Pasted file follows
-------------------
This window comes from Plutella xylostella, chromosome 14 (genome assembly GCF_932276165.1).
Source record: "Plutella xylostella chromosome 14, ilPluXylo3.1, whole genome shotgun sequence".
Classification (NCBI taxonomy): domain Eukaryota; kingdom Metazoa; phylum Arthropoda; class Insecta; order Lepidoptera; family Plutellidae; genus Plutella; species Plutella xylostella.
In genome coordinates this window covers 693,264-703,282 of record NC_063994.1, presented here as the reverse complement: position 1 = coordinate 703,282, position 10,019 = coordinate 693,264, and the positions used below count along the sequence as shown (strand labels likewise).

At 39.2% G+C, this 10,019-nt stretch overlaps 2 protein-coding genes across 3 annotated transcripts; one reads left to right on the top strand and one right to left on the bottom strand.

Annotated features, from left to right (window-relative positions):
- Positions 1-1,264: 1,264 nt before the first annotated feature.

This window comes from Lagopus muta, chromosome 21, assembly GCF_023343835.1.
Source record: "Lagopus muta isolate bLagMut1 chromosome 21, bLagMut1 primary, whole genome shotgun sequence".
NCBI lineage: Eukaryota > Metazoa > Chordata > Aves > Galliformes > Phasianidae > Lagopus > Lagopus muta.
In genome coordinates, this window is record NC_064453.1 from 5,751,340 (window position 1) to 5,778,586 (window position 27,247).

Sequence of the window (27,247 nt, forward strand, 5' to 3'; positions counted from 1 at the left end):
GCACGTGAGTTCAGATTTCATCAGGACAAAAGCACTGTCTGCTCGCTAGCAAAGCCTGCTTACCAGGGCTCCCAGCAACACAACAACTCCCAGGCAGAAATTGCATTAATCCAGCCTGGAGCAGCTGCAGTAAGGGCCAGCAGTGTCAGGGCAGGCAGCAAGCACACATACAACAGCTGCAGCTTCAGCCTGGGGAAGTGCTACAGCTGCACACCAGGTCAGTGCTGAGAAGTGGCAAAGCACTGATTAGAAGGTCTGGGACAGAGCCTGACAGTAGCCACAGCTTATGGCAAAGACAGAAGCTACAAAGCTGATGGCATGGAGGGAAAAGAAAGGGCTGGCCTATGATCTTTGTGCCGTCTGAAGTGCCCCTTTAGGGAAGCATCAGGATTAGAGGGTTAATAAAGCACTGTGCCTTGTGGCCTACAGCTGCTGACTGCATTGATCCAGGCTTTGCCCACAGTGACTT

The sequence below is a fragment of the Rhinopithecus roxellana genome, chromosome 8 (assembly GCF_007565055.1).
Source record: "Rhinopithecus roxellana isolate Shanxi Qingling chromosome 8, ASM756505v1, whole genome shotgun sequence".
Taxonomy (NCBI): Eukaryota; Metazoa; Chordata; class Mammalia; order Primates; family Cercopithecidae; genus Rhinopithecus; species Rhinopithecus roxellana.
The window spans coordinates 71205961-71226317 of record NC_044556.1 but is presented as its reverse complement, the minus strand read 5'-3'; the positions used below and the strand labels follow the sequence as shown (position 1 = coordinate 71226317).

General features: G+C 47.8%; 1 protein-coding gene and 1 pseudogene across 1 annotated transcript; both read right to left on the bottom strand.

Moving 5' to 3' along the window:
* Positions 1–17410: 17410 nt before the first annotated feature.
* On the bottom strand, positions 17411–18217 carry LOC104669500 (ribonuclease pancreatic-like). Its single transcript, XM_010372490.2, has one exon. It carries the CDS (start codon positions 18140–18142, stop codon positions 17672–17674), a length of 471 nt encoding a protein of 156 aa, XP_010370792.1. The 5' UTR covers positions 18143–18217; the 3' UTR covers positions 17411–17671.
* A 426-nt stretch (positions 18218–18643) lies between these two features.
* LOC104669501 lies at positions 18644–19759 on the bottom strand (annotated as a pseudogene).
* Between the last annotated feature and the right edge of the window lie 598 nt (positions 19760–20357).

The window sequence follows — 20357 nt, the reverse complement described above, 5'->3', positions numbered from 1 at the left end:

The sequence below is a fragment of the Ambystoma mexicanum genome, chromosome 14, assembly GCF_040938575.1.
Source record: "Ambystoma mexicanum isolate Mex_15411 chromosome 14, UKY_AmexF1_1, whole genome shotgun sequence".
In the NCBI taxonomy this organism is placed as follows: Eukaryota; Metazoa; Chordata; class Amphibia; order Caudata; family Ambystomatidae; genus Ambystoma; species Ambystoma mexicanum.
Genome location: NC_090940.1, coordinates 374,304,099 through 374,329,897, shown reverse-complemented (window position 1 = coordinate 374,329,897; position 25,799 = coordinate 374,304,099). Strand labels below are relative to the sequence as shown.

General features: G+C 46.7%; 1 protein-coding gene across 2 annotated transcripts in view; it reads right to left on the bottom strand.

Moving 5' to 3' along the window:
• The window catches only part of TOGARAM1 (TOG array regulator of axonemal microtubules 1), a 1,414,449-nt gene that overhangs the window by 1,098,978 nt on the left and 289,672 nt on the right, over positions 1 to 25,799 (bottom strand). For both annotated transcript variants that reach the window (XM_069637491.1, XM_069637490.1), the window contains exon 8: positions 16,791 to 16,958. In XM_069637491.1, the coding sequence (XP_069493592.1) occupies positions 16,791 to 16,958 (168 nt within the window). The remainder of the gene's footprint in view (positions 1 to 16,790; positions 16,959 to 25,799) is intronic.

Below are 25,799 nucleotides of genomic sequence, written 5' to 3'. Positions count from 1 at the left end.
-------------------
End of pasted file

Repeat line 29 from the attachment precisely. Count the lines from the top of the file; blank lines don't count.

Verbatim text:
Genome location: NC_090940.1, coordinates 374,304,099 through 374,329,897, shown reverse-complemented (window position 1 = coordinate 374,329,897; position 25,799 = coordinate 374,304,099). Strand labels below are relative to the sequence as shown.